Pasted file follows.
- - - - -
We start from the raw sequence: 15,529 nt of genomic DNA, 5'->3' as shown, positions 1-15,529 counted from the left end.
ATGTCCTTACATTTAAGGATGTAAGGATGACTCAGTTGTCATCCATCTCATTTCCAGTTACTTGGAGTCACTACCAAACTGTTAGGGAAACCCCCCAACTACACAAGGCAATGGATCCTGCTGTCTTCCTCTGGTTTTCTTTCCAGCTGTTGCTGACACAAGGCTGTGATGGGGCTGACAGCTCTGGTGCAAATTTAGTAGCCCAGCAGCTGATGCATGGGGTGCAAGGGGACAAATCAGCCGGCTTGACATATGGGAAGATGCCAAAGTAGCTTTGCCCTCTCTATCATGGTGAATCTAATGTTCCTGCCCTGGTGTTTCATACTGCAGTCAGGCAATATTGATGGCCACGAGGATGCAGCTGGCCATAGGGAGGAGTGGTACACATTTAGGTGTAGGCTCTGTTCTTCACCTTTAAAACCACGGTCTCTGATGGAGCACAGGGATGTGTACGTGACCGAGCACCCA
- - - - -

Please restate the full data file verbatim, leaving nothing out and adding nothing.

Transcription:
We start from the raw sequence: 15,529 nt of genomic DNA, 5'->3' as shown, positions 1-15,529 counted from the left end.
ATGTCCTTACATTTAAGGATGTAAGGATGACTCAGTTGTCATCCATCTCATTTCCAGTTACTTGGAGTCACTACCAAACTGTTAGGGAAACCCCCCAACTACACAAGGCAATGGATCCTGCTGTCTTCCTCTGGTTTTCTTTCCAGCTGTTGCTGACACAAGGCTGTGATGGGGCTGACAGCTCTGGTGCAAATTTAGTAGCCCAGCAGCTGATGCATGGGGTGCAAGGGGACAAATCAGCCGGCTTGACATATGGGAAGATGCCAAAGTAGCTTTGCCCTCTCTATCATGGTGAATCTAATGTTCCTGCCCTGGTGTTTCATACTGCAGTCAGGCAATATTGATGGCCACGAGGATGCAGCTGGCCATAGGGAGGAGTGGTACACATTTAGGTGTAGGCTCTGTTCTTCACCTTTAAAACCACGGTCTCTGATGGAGCACAGGGATGTGTACGTGACCGAGCACCCA